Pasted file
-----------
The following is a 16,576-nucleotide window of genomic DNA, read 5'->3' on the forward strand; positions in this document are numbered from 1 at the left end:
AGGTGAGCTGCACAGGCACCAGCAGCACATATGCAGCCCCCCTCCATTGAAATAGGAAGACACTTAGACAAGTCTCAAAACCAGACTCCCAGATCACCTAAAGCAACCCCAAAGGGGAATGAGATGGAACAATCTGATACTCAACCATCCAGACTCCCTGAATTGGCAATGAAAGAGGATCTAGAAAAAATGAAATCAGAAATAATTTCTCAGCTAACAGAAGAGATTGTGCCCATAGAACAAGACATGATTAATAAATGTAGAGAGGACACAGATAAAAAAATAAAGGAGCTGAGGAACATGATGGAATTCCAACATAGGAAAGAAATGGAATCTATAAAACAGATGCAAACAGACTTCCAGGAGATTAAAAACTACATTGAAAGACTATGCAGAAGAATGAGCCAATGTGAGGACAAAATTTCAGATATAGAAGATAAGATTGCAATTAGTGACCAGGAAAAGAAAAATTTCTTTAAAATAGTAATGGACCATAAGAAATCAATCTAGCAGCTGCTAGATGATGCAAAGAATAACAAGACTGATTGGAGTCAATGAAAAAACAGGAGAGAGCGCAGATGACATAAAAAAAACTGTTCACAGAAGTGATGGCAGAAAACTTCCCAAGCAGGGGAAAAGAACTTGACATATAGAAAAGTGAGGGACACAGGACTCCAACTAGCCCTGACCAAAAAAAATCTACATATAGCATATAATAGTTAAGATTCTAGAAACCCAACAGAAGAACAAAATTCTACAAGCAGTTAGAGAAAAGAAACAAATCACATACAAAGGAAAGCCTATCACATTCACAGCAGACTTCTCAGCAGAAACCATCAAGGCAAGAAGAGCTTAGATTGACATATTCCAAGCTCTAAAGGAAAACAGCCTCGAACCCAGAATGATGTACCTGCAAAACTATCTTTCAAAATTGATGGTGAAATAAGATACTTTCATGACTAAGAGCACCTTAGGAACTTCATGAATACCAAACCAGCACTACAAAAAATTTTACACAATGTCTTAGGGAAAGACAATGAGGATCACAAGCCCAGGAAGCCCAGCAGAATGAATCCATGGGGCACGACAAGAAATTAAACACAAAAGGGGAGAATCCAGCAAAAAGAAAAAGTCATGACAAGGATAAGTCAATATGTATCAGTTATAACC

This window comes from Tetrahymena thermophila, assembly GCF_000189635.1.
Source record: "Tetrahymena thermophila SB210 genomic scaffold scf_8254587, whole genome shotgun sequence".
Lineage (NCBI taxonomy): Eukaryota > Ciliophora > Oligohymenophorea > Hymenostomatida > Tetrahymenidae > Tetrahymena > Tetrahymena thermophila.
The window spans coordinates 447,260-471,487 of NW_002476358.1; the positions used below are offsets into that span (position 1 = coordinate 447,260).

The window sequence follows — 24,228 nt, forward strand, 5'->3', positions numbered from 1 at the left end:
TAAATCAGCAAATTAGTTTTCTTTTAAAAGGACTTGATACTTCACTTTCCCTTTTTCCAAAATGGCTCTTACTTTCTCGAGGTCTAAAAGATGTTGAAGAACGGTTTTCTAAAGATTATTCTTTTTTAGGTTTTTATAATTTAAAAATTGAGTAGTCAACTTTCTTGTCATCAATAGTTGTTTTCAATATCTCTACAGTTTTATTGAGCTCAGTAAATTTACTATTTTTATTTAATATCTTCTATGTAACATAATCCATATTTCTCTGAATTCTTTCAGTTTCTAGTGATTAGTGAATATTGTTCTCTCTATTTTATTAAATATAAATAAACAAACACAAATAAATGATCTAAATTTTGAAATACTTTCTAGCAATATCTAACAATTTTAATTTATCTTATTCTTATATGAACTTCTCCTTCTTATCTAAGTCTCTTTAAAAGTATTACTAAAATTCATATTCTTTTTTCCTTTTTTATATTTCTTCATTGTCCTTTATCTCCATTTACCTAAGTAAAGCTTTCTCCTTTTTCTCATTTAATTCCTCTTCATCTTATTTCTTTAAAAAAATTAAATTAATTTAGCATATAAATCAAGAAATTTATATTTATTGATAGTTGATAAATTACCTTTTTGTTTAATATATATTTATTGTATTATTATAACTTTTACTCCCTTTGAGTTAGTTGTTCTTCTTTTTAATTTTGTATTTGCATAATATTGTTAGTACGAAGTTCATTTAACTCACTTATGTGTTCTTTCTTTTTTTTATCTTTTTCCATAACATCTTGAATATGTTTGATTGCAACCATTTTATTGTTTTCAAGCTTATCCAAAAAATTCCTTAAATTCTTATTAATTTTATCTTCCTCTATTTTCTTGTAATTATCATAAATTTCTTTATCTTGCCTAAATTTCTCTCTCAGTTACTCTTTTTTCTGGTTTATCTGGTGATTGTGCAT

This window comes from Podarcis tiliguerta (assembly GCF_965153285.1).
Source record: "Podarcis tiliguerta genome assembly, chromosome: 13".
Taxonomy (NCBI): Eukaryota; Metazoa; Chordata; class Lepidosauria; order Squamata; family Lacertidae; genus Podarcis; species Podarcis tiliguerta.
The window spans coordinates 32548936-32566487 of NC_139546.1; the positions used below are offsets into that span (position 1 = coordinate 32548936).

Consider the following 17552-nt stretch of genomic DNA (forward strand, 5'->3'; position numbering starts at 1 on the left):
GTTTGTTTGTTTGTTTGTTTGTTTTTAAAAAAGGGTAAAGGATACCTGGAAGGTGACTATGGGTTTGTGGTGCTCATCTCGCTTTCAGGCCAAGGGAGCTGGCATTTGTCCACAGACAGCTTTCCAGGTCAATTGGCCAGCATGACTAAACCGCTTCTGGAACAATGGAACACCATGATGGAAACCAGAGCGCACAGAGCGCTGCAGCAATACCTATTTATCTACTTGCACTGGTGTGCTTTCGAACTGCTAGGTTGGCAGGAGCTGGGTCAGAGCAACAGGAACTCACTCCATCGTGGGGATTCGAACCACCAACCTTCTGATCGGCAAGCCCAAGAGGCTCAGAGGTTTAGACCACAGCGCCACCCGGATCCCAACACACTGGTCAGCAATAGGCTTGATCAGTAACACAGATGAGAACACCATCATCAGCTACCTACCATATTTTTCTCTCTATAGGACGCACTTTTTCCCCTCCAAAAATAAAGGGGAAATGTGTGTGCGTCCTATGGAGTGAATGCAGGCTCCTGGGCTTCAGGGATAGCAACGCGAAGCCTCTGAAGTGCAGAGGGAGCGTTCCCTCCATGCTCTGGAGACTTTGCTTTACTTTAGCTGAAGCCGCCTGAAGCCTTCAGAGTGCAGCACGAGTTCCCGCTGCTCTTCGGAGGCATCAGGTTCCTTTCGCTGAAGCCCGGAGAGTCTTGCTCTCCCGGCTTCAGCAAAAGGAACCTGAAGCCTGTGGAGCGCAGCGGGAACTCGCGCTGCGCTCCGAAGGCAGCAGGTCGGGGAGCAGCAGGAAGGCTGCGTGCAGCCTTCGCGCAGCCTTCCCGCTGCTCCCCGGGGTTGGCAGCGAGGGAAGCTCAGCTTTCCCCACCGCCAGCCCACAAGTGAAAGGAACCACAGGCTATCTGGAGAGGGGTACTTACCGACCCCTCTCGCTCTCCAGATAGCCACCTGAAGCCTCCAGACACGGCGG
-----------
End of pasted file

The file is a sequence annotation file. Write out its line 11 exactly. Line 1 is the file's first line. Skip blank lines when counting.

Taxonomy (NCBI): Eukaryota; Metazoa; Chordata; class Lepidosauria; order Squamata; family Lacertidae; genus Podarcis; species Podarcis tiliguerta.